Not How He Drew It Up
A right-handed hitting senior strutted to the plate at Cicerone Field, 4:12 into an April 19 game against the University of San Diego, as the Anteaters were down to their last out in the bottom of the 12th inning.
A long journey had brought Drew Hillman to the batter’s box that evening, but in a career that has ranged from swinging a yellow plastic bat at a white Wiffle Ball that his grandmother used to toss him underhand in the front yard, to cementing himself into the record books at a perennial contending Orange County high school, to winning a junior college state championship, the 6-foot, 195-pound ballplayer from Lake Forest had never experienced one of the most gratifying moments in baseball: hitting a walk-off home run.
In the bottom of the 10th, Hillman faced USD’s lefty Paul Paez and missed an opportunity.
“He hung a curveball and I popped it up to third base,” Hillman said. “I wanted another chance at that guy.”
When hitters are zoned in at the plate, a baseball leaving the pitcher’s hand can look as big as a beach ball, and that had been the case for Hillman against the Toreros.
At 10:47 p.m. against USD, Hillman got another chance at Paez, down 7-6. The starting left fielder had the tying run on first after senior teammate Brian Hernandez stroked a 3-2 single to right field.
No. 7 fixed his batting gloves, cleared out the gravel in the box with his right foot, assuming his familiar upright batting stance.
Keying in on the pitch, Hillman drove a 2-1 middle-in fastball out of the ballpark. The updated scoreboard, which had run out of space to document the extra inning affair, changed from a 7-6 Toreros lead to an 8-7 Anteater victory. Hillman finalized the longest game of UC Irvine’s season as the Toreros walked off the diamond empty-handed. Hillman rounded the bases, while his teammates surrounded home plate.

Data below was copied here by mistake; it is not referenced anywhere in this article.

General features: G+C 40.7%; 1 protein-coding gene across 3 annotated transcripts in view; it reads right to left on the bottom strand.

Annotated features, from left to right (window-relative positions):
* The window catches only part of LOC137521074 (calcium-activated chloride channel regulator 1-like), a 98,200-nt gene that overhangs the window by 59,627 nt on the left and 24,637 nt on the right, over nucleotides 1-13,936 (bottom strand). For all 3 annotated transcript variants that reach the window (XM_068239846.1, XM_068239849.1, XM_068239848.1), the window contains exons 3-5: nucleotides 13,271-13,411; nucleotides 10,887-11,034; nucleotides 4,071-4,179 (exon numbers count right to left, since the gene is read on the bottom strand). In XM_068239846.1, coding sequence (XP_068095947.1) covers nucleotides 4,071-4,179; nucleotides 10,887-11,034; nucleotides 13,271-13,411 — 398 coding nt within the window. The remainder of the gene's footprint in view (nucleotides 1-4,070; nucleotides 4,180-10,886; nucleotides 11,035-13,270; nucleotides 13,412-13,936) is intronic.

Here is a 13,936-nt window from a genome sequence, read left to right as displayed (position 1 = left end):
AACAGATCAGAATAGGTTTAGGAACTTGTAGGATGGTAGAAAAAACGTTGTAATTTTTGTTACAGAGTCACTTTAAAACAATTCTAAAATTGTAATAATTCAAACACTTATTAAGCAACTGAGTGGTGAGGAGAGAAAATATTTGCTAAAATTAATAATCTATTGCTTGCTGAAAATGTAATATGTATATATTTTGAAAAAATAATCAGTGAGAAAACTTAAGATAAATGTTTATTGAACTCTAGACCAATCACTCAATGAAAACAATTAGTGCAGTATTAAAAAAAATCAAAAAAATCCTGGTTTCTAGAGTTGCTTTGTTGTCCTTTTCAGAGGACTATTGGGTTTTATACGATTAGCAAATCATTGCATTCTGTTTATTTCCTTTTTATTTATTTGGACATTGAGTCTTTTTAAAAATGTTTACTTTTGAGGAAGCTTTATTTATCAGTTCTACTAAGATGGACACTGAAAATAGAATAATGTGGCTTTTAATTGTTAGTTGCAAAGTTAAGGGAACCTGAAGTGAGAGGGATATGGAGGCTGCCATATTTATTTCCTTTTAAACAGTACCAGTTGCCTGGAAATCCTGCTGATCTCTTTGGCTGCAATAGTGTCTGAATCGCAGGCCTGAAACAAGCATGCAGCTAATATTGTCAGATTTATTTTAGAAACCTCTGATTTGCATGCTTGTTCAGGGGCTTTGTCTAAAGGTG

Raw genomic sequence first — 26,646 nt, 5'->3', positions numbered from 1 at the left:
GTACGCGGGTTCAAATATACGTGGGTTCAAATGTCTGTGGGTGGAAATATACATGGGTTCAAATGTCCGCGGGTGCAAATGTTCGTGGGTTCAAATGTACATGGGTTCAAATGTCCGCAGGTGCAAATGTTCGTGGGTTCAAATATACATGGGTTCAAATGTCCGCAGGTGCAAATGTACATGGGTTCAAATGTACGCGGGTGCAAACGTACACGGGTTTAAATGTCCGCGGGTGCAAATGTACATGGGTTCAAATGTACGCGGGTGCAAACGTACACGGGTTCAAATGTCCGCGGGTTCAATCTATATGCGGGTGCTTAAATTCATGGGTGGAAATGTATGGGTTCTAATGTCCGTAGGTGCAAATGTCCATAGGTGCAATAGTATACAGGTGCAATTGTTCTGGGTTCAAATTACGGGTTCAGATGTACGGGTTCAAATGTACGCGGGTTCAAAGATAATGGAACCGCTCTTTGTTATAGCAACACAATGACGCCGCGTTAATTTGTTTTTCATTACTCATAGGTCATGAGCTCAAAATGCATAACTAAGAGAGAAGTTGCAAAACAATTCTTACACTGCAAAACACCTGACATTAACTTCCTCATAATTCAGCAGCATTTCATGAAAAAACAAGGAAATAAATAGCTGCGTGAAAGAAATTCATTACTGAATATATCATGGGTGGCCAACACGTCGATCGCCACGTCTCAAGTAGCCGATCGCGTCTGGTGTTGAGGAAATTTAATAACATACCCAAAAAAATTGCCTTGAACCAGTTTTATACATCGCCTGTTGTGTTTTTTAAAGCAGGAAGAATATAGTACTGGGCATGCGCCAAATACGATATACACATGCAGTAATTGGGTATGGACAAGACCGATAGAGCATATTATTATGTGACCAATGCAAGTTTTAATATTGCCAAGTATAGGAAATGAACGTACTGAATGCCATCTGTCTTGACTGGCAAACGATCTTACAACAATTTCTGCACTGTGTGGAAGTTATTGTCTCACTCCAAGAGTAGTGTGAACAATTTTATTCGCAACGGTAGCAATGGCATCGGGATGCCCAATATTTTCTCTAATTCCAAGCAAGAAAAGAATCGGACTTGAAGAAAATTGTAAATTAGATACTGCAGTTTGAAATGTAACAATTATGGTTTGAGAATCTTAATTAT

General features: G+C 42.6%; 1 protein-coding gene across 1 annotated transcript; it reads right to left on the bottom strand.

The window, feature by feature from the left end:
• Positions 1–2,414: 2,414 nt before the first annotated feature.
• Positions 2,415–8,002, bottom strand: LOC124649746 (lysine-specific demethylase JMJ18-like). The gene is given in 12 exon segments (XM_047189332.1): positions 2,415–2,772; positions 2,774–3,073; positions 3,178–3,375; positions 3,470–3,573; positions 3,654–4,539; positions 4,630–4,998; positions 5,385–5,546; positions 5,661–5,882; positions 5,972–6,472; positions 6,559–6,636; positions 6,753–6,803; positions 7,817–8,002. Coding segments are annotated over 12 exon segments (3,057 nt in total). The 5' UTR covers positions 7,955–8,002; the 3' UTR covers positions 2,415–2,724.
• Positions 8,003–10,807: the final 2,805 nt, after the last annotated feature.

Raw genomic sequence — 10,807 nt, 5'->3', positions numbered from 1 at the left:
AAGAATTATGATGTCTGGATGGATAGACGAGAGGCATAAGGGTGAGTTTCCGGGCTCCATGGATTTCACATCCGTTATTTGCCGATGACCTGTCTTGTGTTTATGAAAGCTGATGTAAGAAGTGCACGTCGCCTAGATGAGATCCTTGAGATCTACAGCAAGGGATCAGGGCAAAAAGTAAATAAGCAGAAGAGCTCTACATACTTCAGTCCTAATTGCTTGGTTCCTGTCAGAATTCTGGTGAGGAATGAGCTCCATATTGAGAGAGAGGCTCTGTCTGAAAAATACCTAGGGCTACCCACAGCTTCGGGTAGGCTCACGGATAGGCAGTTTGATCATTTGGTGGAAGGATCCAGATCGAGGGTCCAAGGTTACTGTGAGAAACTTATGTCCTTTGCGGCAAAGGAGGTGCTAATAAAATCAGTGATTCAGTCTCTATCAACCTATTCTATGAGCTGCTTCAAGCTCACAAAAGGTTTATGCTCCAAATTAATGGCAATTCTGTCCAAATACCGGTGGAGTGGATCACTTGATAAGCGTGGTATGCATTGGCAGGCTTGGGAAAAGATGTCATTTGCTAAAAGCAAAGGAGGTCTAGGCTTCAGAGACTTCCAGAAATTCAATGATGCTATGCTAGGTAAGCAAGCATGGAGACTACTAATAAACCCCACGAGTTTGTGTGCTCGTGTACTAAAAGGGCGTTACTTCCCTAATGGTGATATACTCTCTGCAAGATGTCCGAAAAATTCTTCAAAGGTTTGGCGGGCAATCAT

“I definitely wasn’t going to jump on home plate after seeing that one guy [Angels first baseman Kendrys Morales] break his leg after hitting a walk-off [last year],” Hillman said. “I still got mauled by everybody, but it was worth it.”
The big fly was Hillman’s fourth home run of the year, matching his total from the 2010 season. Hitting an impressive .347 at the dish, second to just Hernandez on the team, Hillman’s four home runs lead the club, as do his 37 RBIs on a 31-13 squad that is fighting for a spot in the postseason.
The walk-off was the icing on the cake to a short UCI career that has had its ups and downs, but as the postseason draws near, he hopes he can top it off in the Regionals and, better yet, the College World Series.
An El Toro High School alumnus, Hillman set the career and single-season records for doubles for the Chargers. He also impressed on the hardwood, playing all four years on El Toro’s basketball team, before deciding on baseball to be his main focus his senior year.
Graduating alongside a number of players who were drafted out of high school, Hillman stayed local and played baseball at Orange Coast College from 2008-2009, intending to eventually transfer to a four-year baseball powerhouse.
The highlight of Hillman’s career thus far was playing at the hot corner for OCC. A natural third baseman who has been forced into the outfield due to a third baseman overload at UCI, OCC placed him at third upon arrival, where he became a two-time All-American.